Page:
Its always important to appreciate how much we all have in common. But sometimes its just as important to appreciate the ways in which we are different. A change of attitude is often needed when it comes to accepting diversity. These two reader's theater-style plays look at the personal consequences of rumors and bigotry.
Resentment and compassion link these two reader's theater-style plays that help teach young people how to deal with real situations. Both deal with traumatic changes within a familya separation between the two most important people in a childs life and the loss of a home and a beloved furry family member.
A flashpoint is the critical stage in some process at which actionoften violenceoccurs. As young people will learn in these two reader's theater-style plays, however, flashpoints can also trigger change. The plays focus on both physical and verbal outbursts of angerand ways to regain control of ones emotions.
Bullying is about power and controlling another person. The two reader's theater-style plays in this book look at bullying first from two different viewpointsthat of the victim, and that of the bully. Young people will learn how to recognize it and how to change it.
People often tend to link their personal identity to their physical body. Two reader's theater-style plays focus on both male and female characters and their body images. Clarisse believes she is too fat and becomes obsessed with dieting. Sams story focuses on a males impatience for change to occurwill he always be 411 and 98 pounds? Young people will learn that they may have more control over self-image than they imagine.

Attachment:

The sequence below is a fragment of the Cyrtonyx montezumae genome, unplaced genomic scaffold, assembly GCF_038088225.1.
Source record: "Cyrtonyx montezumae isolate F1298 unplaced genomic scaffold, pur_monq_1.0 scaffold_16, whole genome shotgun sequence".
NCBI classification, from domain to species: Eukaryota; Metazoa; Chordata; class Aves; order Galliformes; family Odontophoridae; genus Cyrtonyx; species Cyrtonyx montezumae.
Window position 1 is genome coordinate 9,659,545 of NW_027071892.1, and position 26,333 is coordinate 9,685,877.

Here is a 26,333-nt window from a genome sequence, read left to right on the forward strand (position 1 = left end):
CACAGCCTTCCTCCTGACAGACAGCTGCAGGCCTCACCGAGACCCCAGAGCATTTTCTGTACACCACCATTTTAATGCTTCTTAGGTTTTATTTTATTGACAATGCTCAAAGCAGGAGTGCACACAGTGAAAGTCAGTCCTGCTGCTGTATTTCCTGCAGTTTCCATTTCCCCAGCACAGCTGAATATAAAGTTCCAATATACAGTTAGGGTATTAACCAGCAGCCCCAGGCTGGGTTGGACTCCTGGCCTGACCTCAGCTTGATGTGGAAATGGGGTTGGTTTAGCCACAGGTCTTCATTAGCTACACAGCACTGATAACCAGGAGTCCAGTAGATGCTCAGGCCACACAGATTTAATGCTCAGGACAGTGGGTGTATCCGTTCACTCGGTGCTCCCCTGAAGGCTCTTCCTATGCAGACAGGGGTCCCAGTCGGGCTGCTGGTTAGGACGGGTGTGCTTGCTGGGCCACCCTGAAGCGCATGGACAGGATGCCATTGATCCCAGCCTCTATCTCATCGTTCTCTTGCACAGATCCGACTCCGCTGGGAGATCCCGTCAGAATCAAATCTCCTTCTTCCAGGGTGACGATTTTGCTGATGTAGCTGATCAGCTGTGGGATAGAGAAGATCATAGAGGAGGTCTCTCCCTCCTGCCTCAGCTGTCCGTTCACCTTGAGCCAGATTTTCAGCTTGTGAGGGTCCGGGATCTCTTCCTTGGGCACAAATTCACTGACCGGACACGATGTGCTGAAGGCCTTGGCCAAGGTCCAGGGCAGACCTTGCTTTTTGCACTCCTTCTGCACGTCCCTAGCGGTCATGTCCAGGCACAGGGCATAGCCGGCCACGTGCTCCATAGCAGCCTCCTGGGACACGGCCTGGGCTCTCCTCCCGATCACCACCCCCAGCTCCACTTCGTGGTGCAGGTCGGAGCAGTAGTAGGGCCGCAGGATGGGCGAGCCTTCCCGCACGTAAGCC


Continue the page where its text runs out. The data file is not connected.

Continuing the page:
For adolescents, a sense of belonging to a group is an essential step in self-discovery. And yet not all popular kids are stress-free. How others view us is important, but these two reader's theater-style plays help readers distinguish the difference between social acceptance and personal acceptance.
Wendy was always being forgetful. She never turns off lights, or the TV and always leaves the fridge open when searching for a snack. When her mom tells here that is like throwing money down the drain Wendy finally thinks she understands. She starts to empty the money from her piggy bank down the drain until her mom explains that was just a figure of speech.